Being a software engineer with my experience I can say we just different group of engineers. We are given requirements and need to code within those requirements. Just because we write code does not mean software engineers sometimes question the requirements or the design. Some software engineers look outside of the code and question is this reasonable? To answer your question, we use a bunch of general engineering practices and principals for developing code. I would consider software engineers as engineers.

Thanks!
 
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DarkSnowyNight
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Re: Call to cancel DPA with Boeing on 737MAX Crashes

Wed Aug 04, 2021 3:47 pm

SEPilot wrote:
As a pilot, to me it is obvious that if you have uncommanded trim inputs the first thing to do is to disable whatever mechanism it is that is making them,


Makes the assumption that they knew precisely what was happening. Bear in mind they were at relatively low altitude and did not have a MCAS warning msg. As well, the front office of a 737 is fairly noisy as aircraft go and if you are look looking specifically at your trim wheel —why would you be?— when you pull flaps, and all that happens, this is not a reasonable supposition.

Remember, when investigating and later training for these things, a 30 second period of time loss is typically included. By which time recovery was impossible in both cases. This was absolutely not a pilotage issue.




SEPilot wrote:
But I fly low tech, manually controlled GA planes, not highly automated airliners where the pilot is more of a systems manager than a pilot. I strongly suspect that too many pilots, especially in countries where GA is extremely limited or nonexistent, are trained only on highly automated planes and never learn true stick-and-rudder skills.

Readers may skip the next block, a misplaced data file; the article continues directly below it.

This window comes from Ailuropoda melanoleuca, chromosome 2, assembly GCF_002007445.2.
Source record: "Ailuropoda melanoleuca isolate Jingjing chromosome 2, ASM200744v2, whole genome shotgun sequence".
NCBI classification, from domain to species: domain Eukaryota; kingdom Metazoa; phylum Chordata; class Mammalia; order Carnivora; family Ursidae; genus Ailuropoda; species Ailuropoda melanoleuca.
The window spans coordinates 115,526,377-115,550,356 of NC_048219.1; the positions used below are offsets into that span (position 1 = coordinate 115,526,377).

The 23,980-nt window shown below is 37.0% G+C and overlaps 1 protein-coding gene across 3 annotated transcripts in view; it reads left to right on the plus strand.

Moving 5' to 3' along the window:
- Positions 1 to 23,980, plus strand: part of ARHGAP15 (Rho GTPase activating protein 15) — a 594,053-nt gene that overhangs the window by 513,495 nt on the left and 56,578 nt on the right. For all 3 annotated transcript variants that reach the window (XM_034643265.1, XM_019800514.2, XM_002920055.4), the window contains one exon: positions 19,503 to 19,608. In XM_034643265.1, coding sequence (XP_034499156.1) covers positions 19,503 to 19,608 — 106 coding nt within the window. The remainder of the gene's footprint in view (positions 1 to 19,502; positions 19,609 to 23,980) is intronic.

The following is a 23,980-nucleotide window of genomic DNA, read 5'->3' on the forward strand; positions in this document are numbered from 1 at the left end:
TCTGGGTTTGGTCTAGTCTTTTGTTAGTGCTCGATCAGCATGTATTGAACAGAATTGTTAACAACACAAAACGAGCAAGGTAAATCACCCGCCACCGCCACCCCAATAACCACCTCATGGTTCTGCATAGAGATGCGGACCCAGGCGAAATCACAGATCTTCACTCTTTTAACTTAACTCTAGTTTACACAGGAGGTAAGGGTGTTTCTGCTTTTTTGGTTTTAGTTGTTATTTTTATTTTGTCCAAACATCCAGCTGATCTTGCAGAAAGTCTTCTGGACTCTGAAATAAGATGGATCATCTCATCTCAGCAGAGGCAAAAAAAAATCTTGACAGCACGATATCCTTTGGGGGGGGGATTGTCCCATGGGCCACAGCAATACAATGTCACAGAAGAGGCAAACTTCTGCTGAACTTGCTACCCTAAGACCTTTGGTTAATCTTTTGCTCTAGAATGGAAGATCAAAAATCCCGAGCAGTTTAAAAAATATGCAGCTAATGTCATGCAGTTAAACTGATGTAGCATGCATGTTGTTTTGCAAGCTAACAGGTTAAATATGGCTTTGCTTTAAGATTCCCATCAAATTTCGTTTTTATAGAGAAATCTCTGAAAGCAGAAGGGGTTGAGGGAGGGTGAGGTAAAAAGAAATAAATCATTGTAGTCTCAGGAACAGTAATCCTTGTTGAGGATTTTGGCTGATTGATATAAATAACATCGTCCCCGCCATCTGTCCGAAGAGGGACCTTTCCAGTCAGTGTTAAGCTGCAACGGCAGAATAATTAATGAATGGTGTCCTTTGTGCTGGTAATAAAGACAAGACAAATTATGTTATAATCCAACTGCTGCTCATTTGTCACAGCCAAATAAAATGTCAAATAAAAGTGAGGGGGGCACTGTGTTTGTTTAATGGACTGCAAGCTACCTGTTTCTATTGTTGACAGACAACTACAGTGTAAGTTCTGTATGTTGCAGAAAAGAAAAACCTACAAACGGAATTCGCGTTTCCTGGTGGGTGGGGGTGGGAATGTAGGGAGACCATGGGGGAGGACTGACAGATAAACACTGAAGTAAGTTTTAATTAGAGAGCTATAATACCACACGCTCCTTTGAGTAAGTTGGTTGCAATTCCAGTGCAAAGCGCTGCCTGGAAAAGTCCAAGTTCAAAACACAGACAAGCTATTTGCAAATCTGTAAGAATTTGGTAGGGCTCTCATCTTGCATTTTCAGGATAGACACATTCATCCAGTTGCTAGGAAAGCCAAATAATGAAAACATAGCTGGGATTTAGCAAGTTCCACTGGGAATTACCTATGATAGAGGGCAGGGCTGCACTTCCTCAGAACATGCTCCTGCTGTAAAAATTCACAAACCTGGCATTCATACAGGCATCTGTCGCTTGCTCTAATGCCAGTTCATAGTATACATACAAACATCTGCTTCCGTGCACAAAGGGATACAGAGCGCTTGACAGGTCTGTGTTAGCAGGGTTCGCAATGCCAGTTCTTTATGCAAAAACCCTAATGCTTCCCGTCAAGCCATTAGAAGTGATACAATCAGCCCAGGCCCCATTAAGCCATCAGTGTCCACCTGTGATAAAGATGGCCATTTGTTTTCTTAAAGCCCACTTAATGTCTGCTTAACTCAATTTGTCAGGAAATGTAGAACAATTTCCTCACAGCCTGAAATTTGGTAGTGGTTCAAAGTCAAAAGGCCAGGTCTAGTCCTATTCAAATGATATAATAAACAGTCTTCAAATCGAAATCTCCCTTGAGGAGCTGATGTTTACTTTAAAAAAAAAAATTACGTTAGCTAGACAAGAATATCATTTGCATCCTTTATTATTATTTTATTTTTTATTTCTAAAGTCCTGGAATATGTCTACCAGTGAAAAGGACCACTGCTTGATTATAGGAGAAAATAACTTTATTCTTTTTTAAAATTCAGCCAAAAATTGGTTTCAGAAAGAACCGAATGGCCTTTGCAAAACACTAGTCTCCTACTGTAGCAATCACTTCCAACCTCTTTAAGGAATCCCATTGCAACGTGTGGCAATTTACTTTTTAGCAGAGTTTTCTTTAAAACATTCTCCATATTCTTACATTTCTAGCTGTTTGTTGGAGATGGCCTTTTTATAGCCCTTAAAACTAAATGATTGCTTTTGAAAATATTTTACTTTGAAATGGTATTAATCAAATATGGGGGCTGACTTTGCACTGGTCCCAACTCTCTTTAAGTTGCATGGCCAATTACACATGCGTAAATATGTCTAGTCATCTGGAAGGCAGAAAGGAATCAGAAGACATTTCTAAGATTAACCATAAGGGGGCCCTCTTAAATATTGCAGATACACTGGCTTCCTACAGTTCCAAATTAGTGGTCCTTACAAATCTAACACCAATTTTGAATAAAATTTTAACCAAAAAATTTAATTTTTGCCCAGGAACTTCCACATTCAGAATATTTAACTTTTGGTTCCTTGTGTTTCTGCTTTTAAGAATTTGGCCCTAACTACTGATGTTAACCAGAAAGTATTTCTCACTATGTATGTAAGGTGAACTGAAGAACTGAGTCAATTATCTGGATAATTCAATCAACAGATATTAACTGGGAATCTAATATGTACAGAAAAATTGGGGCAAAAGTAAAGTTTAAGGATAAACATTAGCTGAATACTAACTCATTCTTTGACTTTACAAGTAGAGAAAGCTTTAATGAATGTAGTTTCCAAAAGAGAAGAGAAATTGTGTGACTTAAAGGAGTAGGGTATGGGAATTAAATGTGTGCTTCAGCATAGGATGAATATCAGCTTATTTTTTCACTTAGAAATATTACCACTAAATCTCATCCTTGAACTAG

That has not been my experience in such locations to date. But, the world is a big place and I am sure there are locals where these things are as you describe. All that tells me is that it is even more important that OEMs do not screw up very basic things like this.


mig17 wrote:
Mistakes can be made, ok. For exemple, Boeing knowing about a system failure in their design and covering it thinking "crews will handle". It is already a very big mistake, but ok.
But keeping it covered after the first crash isn't, it is a delibarate fault. The second crash is entirely their doing and even after Boeing calling the MAX "safe" is juste unbelivable.

That is why I don't understand all "aviation enthousiaste" cheering for the 737MAX. To me, it is the symbol of a corrupt system from start to finish and even if the US justice does nothing for political reason, every pax can with their wallet. I will never fly a MAX by principles.

To answer your fear about one manufacturer trusting the market, it will not happen, even if Boeing as a financial entity goes down, Boeing as a plane manufacturer will remain, juste with new owners after goeing bankrupt.